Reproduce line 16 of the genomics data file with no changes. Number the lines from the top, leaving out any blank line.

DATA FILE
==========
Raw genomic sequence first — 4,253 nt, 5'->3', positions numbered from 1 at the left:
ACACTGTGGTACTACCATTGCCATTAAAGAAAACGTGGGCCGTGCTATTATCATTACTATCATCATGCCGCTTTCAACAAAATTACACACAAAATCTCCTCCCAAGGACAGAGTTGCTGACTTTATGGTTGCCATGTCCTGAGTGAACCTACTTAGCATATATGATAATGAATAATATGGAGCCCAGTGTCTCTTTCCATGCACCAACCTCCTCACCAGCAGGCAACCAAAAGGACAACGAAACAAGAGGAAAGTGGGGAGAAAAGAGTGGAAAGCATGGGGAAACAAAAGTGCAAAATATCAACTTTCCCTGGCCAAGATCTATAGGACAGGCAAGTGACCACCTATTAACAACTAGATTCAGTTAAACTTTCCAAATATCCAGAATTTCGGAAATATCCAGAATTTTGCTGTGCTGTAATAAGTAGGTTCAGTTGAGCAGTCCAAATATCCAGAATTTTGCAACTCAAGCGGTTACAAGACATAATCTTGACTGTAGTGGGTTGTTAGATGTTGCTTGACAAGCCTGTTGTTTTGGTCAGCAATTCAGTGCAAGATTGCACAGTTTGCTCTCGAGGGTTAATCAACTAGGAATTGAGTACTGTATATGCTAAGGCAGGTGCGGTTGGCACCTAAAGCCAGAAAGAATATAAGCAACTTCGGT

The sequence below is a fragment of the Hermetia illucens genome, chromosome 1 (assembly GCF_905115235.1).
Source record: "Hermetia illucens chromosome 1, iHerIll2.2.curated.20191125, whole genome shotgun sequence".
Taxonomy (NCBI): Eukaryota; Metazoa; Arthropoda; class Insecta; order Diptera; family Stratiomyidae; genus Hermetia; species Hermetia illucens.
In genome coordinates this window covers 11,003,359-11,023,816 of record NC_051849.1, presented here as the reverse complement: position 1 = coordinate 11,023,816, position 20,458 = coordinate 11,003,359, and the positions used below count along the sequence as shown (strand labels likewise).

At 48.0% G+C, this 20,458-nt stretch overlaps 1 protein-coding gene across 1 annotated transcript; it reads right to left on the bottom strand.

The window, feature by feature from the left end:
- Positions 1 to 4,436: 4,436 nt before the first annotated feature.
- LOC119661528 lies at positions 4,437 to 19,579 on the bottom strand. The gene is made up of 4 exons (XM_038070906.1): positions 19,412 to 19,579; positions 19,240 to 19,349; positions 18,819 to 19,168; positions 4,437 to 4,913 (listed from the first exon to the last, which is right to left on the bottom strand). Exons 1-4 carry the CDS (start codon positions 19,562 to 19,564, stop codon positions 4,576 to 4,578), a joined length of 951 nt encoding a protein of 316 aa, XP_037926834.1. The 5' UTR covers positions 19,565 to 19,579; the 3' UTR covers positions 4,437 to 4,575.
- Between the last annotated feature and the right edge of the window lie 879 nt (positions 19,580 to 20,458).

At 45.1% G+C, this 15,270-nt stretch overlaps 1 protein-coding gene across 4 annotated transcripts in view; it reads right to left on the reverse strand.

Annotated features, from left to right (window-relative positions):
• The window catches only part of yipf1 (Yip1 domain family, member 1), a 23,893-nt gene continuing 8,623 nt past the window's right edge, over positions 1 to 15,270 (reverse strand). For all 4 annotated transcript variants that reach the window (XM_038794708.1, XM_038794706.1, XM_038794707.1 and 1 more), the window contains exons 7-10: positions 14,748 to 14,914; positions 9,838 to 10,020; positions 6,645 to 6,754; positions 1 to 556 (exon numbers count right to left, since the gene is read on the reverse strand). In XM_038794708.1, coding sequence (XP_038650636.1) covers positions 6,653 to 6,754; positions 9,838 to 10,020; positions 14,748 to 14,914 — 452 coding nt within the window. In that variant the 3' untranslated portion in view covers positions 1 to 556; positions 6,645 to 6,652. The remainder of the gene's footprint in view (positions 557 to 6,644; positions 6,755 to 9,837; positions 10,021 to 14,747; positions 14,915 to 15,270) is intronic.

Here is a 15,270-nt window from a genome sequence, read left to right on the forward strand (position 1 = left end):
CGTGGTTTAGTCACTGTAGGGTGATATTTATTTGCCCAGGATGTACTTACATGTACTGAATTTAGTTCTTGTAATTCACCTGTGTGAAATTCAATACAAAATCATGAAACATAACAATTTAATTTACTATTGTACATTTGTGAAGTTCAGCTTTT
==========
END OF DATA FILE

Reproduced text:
CGTGGTTTAGTCACTGTAGGGTGATATTTATTTGCCCAGGATGTACTTACATGTACTGAATTTAGTTCTTGTAATTCACCTGTGTGAAATTCAATACAAAATCATGAAACATAACAATTTAATTTACTATTGTACATTTGTGAAGTTCAGCTTTT